365 Days in Aspen

Altitude Adjustment

altitude-adjustmentI've been here over 100 days (118 to be exact), and now just reading the article below on how difficult it can be to adjust to a higher altitude. I had heard about some of these differences. For example, I knew that a lot of Olympic athletes train at the center in Colorado Springs because the altitude pushes them harder and makes it easier to compete when they go back to lower elevations. And now I've learned first-hand how it can affect heart rhythms. (Btw – no, I haven't tried the product in the image here. I wish I had tried it sooner, but by the time my symptoms became alarming I was in the hospital and following the strict advice of my doctors). 

Thankfully, I'm also learning the benefits. I immediately loved the cooler air and warmer sun. Like the best of both worlds. And the lower humidity (especially here). Now I'm starting to appreciate the longer-term benefits as well.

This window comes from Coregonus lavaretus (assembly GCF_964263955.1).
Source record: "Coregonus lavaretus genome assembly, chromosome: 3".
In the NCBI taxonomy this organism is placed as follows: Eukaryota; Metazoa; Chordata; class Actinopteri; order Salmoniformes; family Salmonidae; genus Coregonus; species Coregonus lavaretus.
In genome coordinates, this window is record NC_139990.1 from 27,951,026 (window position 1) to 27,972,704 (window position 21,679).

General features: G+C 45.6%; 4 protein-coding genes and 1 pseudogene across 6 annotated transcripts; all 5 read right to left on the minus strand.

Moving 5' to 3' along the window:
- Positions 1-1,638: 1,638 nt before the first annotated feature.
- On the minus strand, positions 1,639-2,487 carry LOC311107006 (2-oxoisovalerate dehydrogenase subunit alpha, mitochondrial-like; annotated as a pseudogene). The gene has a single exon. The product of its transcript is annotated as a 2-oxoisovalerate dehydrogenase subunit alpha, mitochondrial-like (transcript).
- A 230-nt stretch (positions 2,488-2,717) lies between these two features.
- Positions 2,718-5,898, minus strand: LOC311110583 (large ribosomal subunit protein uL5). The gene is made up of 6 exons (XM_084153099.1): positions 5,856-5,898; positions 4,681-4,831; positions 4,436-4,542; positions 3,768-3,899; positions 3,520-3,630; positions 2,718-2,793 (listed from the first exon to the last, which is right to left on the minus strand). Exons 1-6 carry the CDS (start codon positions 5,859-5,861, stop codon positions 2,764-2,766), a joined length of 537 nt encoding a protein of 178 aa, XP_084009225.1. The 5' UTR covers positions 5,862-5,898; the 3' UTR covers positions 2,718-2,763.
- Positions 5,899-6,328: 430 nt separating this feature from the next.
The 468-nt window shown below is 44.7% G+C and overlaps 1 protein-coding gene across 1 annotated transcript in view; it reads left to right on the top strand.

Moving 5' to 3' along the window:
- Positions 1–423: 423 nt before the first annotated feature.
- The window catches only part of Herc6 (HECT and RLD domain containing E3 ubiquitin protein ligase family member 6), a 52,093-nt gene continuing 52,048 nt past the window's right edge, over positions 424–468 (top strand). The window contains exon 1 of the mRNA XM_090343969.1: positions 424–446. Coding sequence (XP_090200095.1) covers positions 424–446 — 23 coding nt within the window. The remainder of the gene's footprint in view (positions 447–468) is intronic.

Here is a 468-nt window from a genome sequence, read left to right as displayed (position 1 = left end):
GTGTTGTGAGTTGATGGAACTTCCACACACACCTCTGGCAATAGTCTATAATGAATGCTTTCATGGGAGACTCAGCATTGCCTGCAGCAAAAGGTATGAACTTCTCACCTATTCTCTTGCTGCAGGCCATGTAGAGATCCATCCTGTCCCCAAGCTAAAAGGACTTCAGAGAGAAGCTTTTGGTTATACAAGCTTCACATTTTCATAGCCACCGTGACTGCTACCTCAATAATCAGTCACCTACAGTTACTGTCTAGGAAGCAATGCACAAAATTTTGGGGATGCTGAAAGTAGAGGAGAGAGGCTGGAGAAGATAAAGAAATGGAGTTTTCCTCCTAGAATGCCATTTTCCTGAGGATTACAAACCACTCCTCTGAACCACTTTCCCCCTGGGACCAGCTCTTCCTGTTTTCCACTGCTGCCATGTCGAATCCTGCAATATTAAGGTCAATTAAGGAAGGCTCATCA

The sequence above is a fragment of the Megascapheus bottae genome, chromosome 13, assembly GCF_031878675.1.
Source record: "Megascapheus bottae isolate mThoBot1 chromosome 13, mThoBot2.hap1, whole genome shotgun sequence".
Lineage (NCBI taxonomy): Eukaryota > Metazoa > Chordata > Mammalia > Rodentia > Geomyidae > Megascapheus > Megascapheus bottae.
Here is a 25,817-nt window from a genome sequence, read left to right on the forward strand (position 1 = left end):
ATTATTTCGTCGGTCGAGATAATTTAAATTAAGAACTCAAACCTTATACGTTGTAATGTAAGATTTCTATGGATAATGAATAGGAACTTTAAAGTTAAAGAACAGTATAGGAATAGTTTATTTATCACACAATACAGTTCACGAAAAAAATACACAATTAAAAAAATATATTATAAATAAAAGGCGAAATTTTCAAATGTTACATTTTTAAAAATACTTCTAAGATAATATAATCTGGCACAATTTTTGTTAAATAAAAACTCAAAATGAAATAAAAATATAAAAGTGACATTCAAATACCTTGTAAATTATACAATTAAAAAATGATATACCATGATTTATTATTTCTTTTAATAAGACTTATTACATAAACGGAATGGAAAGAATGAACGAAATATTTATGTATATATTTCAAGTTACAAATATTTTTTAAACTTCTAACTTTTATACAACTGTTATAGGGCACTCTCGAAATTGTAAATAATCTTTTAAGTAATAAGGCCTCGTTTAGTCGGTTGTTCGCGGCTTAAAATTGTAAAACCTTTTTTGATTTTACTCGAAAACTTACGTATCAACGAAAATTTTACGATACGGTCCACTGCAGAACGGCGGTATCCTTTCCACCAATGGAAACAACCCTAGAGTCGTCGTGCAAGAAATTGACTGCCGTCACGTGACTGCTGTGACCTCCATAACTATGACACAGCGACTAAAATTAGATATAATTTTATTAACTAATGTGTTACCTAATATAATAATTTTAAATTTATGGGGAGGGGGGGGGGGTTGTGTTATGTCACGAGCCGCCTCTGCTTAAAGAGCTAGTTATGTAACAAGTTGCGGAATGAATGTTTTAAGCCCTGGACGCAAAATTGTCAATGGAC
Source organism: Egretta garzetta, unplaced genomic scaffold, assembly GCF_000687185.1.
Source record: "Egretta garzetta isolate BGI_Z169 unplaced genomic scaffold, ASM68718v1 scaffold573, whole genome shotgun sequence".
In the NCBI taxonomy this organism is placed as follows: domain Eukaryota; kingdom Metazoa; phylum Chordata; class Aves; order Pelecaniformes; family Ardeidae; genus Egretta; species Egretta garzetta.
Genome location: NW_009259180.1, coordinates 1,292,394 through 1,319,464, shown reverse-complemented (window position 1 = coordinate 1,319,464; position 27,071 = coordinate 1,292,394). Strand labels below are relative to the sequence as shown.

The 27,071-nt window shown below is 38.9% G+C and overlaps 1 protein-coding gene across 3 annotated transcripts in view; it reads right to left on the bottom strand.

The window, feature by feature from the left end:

According to this article – and others I've read – the key is the 3 month mark when things start kicking in. Like higher red blood cell count. I knew the Sherpas in the Himalayas lived longer because of less oxygen. And I knew that oxygen is one of the major contributors of free radicals. (Why else do they call them anti-oxidants, right?) 

When I had my cardioversion "shock" a few weeks ago the nurse said it was probably happening "for the best." He suggested that yes, the altitude was accelerating my conditions, but that it was better to fix it now than later. Which is difficult to argue with. 

So in addition to learning to adjust to a new environment, new system, new politics, new place and new friends, I'm becoming as "well-adjusted" as I can to the altitude too. 


And because it always helps your "altitude" to sing…

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